One of the perennial debates in gaming focuses on length. Behave, now; I’m talking about how much value we assign to hours played in the context of the quality of a game. It’s not as cut and dried as some would have you think but, still, there are limits. There have to be.
Let’s introduce Virtuous Western first, though; neither plot nor mechanics will take long to cover. So, it’s the Wild West, someone’s nicked your horse, and you need to kill all the bandits in an attempt to recover it. The first bit of action has you shooting an enemy in the back — I’m not sure what’s particularly virtuous about it, but it sets the scene for what follows. In each level, you’ll need to kill all enemies with limited ammo. Some might be on higher ground, which you can access via ladders. Others might be behind boxes that can be solid or destructible.
Various rules affect how you can go about doing things, hence the puzzling aspect of this basic platformer. Enemies facing you will shoot if you get close. Enemies take time to reload their weapon after every three shots. TNT explodes when shot or dropped. These rules are rarely used to create any great deal of a challenge, unfortunately.
Back to the issue of game length, then. On the objective, literal side, of course, quantity matters. The more you get of something, the better, right? Who wouldn’t want an even bigger Hyrule or a version of Hollow Knight with twice as many bosses to overcome? Realistically, though, most of us recognise that quantity is not the be-all and end-all. Just as in film or literature, too much of a good thing is exactly that: too much. In gaming, we’re often looking for that sweet spot, a challenge that we can just about overcome, having worked as hard as we can. But even then, there are exceptions: we don’t all have as much time to spend playing games as we’d like.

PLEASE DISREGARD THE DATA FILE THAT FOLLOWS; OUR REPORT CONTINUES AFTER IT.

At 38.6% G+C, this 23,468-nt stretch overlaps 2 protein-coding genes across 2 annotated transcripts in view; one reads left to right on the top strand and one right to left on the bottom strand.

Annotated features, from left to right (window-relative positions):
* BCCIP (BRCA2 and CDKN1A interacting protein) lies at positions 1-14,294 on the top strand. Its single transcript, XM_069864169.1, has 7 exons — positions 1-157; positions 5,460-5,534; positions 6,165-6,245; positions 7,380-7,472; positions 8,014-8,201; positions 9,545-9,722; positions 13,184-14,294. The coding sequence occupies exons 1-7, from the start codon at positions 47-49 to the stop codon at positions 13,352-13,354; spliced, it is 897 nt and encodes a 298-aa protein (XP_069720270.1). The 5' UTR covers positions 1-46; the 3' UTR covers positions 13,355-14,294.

Although I’m a big fan of those aforementioned epics, I’m also a fan of shorter games. A Short Hike is not only wonderful but confidently, proudly petite. However, there is still a limit. Virtuous Western, I’m sad to say, falls well below this limit. Each of its 30 levels is a single-screen puzzle, many of which last a minute at most. It’s all over within an hour. Blink and you’ll miss it.
The first half of the game feels like a tutorial. Halfway through the levels, you’re introduced to a new mechanic: walking through a doorway and being transported to another. And that single action is essentially the entire level. Now, there’s nothing wrong with dialling back the difficulty, briefly, to introduce new elements. But when levels are at such a premium as they are here, doing it so far into the game just comes across as insulting.
When a game is incredibly short, it affects other aspects too. Virtuous Western doesn’t give itself enough time to vary its own style; every level looks just the same. To give it some credit, the game does introduce additional elements, such as dynamite which must be thrown in an arc. There’s also a final boss, which is actually quite tricky until you discover the knack. But this is all far too little, far too late.
After 30 levels, the game offers a speedrun. It’s the game’s greatest asset. Players are unlikely to relish the task of testing their memory with repeated runs of these levels. But for any beginners looking to get into speedrunning, a simple challenge such as this actually makes for good practice. Not particularly enjoyable, but serviceable as speedrun training, nonetheless.
Virtuous Western £4.99
Virtuous Western is very short and very easy. It sets up some vaguely interesting mechanics without ever doing anything challenging with them. If you want an easy way into speedrunning, this might be it; otherwise, steer well clear.